Parliament approves legislation to bolster powers of intelligence service, which government claims is necessary to modernize and deal with new threats Turkey faces More

Video Face of American Farmer Changing

Average American farmer is now 58 years old, and farmers 65 and older are the fastest growing segment of the population More

This forum has been closed.
Comments
     
There are no comments in this forum. Be first and add one

Featured Videos

Your JavaScript is turned off or you have an old version of Adobe's Flash Player. Get the latest Flash player.
Face of American Farmer is Changingi
X
Mike Osborne
April 18, 2014
The average American farmer is now 58 years old, and farmers 65 and older are the fastest growing segment of the population. It’s a troubling trend signaling big changes ahead for American agriculture as aging farmers retire. Reporter Mike Osborne says a new report from the U.S. Census Bureau is suggesting what some of those changes might look like... and why they might not be so troubling.
Video

Video Face of American Farmer is Changing

The average American farmer is now 58 years old, and farmers 65 and older are the fastest growing segment of the population. It’s a troubling trend signaling big changes ahead for American agriculture as aging farmers retire. Reporter Mike Osborne says a new report from the U.S. Census Bureau is suggesting what some of those changes might look like... and why they might not be so troubling.
Video

Video Donetsk Governor: Ukraine Military Assault 'Delicate But Necessary'

Around a dozen state buildings in eastern Ukraine remain in the hands of pro-Russian protesters who are demanding a referendum on self-rule. The governor of the whole Donetsk region is among those forced out by the protesters. He spoke to VOA's Henry Ridgwell from his temporary new office in Donetsk city.
Video

Video Drones May Soon Send Data From High Seas

Drones are usually associated with unmanned flying vehicles, but autonomous watercraft are also becoming useful tools for jobs ranging from scientific exploration to law enforcement to searching for a missing airliner in the Indian Ocean. VOA’s George Putic reports on sea-faring drones.
Video

Video New Earth-Size Planet Found

Not too big, not too small. Not too hot, not too cold. A newly discovered planet looks just right for life as we know it, according to an international group of astronomers. VOA’s Steve Baragona has more.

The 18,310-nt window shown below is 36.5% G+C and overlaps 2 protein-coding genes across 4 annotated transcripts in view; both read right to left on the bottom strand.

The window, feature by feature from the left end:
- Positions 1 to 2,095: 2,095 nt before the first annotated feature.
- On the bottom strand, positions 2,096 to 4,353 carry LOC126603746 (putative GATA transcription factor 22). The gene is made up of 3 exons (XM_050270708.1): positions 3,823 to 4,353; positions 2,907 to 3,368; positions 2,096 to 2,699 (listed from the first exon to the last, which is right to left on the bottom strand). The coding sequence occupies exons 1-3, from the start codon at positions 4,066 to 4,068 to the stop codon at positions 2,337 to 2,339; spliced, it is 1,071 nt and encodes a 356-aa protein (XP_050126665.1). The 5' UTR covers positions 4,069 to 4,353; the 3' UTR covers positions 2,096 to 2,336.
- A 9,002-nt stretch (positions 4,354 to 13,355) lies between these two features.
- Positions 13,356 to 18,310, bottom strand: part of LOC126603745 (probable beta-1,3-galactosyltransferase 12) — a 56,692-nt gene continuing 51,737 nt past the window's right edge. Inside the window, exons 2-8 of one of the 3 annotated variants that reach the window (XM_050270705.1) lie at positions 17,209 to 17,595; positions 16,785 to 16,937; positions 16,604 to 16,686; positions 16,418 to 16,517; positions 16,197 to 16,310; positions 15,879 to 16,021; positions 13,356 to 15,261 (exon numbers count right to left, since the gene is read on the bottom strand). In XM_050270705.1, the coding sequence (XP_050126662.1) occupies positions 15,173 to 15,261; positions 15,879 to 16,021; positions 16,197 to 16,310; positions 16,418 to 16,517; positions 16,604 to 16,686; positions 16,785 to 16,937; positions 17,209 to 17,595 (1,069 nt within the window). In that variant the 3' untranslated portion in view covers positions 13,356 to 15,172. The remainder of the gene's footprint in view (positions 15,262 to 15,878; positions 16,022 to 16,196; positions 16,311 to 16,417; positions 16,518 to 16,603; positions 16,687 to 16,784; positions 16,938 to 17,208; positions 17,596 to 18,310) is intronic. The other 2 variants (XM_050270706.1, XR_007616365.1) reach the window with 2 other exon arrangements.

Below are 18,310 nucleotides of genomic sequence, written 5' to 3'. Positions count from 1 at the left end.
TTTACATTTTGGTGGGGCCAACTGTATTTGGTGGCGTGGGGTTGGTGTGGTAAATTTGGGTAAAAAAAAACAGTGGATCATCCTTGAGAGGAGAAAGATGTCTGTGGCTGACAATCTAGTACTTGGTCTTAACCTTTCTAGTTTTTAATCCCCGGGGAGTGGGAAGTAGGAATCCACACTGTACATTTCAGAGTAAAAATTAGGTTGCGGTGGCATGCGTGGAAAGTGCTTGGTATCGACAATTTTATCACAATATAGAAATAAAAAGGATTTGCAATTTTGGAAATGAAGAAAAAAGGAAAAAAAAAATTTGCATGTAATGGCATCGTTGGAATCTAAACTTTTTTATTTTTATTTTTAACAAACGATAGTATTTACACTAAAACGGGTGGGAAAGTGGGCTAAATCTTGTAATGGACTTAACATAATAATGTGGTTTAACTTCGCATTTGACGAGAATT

Video

Video Copts in Diaspora Worry About Future in Egypt

Around 10 percent of Egypt’s population belong to the Coptic faith, making them the largest Christian minority in the Middle East. But they have become targets of violence since the revolution three years ago. With elections scheduled for May and the struggle between the Egyptian military and Islamists continuing, many Copts abroad are deeply worried about the future of their ancient church. VOA religion correspondent Jerome Socolovsky visited a Coptic church outside Washington DC.
Video

Video Critics Say Venezuelan Protests Test Limits of Military's Support

During the two months of deadly anti-government protests that have rocked the oil-rich nation of Venezuela, President Nicolas Maduro has accused the opposition of trying to initiate a coup. Though a small number of military officers have been arrested for allegedly plotting against the government, VOA’s Brian Padden reports the leadership of the armed forces continues to support the president, at least for now.
Video

Video More Millenials Unplug to Embrace Board Games

A big new trend in the U.S. toy industry has more consumers switching off their high-tech gadgets to play with classic toys, like board games. This is especially true among the so-called millenial generation - those born in the 1980's and 90's. Elizabeth Lee has more from an unusual café in Los Angeles, where the new trend is popular and business is booming.
Video

Video Google Buys Drone Company

In its latest purchase of high-tech companies, Google has acquired a manufacturer of solar-powered drones that can stay in the air almost indefinitely, relaying broadband Internet connection to remote areas. It is seen as yet another step in the U.S. based Web giant’s bid to bring Internet to the whole world. VOA’s George Putic reports.
AppleAndroid